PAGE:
Jewish New Yorker Campaigns Against Anti-Islam Ads

For the grandson of Holocaust victims, the anti-Islam posters in subway stations last fall triggered a call to action: starting the crowd-funded advertising campaign “Talk Back to Hate” to push back at what he saw as hostile message from the Jewish-led American Freedom Defense Initiative.

On the Jewish Daily Forward’s blog, Forward Thinking, Michael Kaminer exchanged emails with the campaign starter, non-profit executive Akiva Freidlin, 30, who deemed the posters as “demonizing” Muslims and bearing a “craven and cynical” message.

A Talk Back to the Hate ad reads: “Hatred Is Easy. It Is Love That Requires True Strength and Courage.” (Photo via Jewish Daily Forward)

The inaugural Talk Back to Hate ad: A stylized apple bearing the inscription, “Hatred Is Easy. It Is Love That Requires True Strength and Courage.” The line came from Dorothy Zink, a volunteer from Huntington Beach, Calif.

Entirely crowdfunded, Freidlin’s campaign has raised more than $10,000 from as far as Dubai. Much of the funding paid for the first ten “Talk Back to Hate” ads in high-traffic New York City subway stations like Times Square and Rockefeller Center (for ad locations, see http://talkbacktohate.org/our-ads/). The ads will appear throughout New York until March 24.

Freidlin’s now raising money for another flight. “Don’t let hate get the last word,” implores the Talk Back to Hate site. “If you chip in, we’ll buy our own ads – and run them in as many stations as we can.”

In one of his questions, Kaminer asks Freidlin why he mentions that he’s the grandson of Holocaust survivors on the Talk Back to Hate website, to which Freidlin responds:

As a result of carrying that historical memory, I am wary of any effort to intimidate, demonize, or stigmatize the individual members of any religious or ethnic group. I find it particularly disturbing to see it done in such a craven and cynical manner, in a city that thrives on diversity, in a country founded on pluralism.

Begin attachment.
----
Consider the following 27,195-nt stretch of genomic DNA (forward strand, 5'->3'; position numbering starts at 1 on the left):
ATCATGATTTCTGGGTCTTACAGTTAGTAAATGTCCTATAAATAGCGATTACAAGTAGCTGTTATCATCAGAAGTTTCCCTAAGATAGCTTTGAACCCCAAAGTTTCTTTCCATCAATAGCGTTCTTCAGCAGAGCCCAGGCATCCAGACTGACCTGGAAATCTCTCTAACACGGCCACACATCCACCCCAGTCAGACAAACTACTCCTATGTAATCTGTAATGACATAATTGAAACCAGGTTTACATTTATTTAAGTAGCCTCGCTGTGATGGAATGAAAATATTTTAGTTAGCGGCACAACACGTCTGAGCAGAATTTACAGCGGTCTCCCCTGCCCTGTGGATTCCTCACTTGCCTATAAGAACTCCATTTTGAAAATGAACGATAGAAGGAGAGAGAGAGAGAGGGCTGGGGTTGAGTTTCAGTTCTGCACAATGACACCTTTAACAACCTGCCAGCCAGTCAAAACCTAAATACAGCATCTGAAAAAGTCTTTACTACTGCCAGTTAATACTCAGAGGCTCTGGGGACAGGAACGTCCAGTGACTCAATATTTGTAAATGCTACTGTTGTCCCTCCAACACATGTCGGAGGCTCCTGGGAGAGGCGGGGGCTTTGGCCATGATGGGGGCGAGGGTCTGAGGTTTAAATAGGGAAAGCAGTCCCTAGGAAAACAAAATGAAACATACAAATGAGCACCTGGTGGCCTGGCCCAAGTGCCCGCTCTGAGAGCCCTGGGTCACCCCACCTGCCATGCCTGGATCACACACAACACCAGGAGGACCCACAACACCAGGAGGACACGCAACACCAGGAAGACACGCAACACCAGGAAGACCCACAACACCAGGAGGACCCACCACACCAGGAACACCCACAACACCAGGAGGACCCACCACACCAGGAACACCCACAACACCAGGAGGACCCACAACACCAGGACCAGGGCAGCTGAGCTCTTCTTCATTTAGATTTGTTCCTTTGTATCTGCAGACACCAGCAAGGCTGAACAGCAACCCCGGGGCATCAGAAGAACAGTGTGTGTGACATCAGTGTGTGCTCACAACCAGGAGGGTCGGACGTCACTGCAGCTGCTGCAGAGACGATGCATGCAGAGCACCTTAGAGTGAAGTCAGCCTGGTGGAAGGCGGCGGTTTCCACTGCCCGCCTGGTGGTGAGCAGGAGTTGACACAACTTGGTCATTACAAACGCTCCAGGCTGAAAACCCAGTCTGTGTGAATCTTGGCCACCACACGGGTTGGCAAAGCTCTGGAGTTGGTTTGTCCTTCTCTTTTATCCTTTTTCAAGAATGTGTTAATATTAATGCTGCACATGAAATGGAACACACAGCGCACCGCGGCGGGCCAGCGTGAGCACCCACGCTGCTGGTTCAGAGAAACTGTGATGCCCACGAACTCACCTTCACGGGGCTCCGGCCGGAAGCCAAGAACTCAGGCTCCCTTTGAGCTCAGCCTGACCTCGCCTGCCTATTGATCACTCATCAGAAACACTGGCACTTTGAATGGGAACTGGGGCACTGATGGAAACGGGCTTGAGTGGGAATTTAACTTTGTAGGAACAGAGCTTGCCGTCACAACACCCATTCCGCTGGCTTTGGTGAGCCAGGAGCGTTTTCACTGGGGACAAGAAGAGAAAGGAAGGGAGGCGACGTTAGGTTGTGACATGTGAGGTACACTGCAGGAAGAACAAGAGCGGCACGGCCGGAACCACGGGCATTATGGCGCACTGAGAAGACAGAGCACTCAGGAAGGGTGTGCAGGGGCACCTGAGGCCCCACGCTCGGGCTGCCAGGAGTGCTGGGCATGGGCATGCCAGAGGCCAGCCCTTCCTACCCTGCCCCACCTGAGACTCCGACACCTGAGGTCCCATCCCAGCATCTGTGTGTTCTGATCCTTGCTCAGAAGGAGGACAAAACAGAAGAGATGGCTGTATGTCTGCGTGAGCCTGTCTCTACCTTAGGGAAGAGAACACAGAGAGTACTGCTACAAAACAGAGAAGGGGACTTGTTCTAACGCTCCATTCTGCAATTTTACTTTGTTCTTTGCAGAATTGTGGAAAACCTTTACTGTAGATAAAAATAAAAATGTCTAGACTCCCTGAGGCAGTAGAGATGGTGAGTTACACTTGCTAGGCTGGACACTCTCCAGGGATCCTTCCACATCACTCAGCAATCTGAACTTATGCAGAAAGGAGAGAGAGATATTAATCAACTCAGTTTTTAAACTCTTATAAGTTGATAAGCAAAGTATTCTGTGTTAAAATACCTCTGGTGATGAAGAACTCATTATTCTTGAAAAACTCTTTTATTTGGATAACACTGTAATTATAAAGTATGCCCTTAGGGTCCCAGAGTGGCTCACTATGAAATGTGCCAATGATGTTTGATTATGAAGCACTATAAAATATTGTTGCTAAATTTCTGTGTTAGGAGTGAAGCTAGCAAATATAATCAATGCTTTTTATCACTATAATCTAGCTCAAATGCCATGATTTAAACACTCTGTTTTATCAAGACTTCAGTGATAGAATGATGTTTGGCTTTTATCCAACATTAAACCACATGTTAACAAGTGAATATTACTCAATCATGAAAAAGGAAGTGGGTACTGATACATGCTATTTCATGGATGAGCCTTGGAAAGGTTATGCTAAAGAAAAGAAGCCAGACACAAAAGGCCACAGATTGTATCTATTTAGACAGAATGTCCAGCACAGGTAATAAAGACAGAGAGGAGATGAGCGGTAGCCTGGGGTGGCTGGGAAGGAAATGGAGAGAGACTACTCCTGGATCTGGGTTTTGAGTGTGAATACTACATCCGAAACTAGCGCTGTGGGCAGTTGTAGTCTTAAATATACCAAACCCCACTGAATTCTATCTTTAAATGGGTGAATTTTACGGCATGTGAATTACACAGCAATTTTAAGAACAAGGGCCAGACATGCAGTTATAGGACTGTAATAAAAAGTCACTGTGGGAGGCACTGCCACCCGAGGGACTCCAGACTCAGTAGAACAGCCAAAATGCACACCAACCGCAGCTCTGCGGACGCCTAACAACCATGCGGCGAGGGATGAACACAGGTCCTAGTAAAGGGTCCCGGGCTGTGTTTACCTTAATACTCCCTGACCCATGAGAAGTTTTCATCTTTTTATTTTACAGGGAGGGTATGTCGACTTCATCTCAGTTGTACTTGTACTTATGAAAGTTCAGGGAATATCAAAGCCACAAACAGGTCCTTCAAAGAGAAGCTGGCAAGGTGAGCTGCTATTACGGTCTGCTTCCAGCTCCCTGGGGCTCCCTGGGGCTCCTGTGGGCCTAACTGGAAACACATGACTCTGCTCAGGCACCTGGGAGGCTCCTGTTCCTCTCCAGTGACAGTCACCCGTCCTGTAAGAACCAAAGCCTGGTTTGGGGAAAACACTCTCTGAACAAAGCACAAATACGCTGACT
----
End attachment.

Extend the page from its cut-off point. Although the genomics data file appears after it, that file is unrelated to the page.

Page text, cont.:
When I thought of the campaign, I had actually hoped to avoid attaching my name or identity. I haven’t done anything like this before and the thought of publicly linking myself to the project made me nervous. I decided to do so only because it seemed unlikely that anyone would contribute money to a campaign made up by some guy on the internet who wouldn’t even reveal his name. After making that decision, it seemed important to explain my connection to the issue.

In another question, Kaminer asks: “What kinds of reactions have you had from Muslims? Are they surprised or skeptical that a Jew’s behind the campaign? Have any Jews been upset?”

A significant portion of our contributors are Muslims, and we have received supportive messages from all over the Islamic world via social media. I can’t speak for them, but I don’t get the impression that they’re skeptical or particularly surprised about who I am. The fact that I’m Jewish is intriguing, and it’s part of my personal reason for starting this, but to me the campaign expresses values that transcend any particular religious or ethnic boundary. And I think people connect to it on that level.

I’ve had a couple of angry responses online from people who appear to be Jewish, based on their social media profiles. I hope that they will remember what I see as one of Judaism’s great contributions to human culture, the commandment that “You shall not wrong a stranger or oppress him, for you were strangers in the land of Egypt.” I’ve had a much greater volume of response from Jews who try to keep this idea in mind.

Read the rest of the interview on the Jewish Daily Forward. The campaign is currently raising money until March 20 via Indiegogo to run another set of ads.

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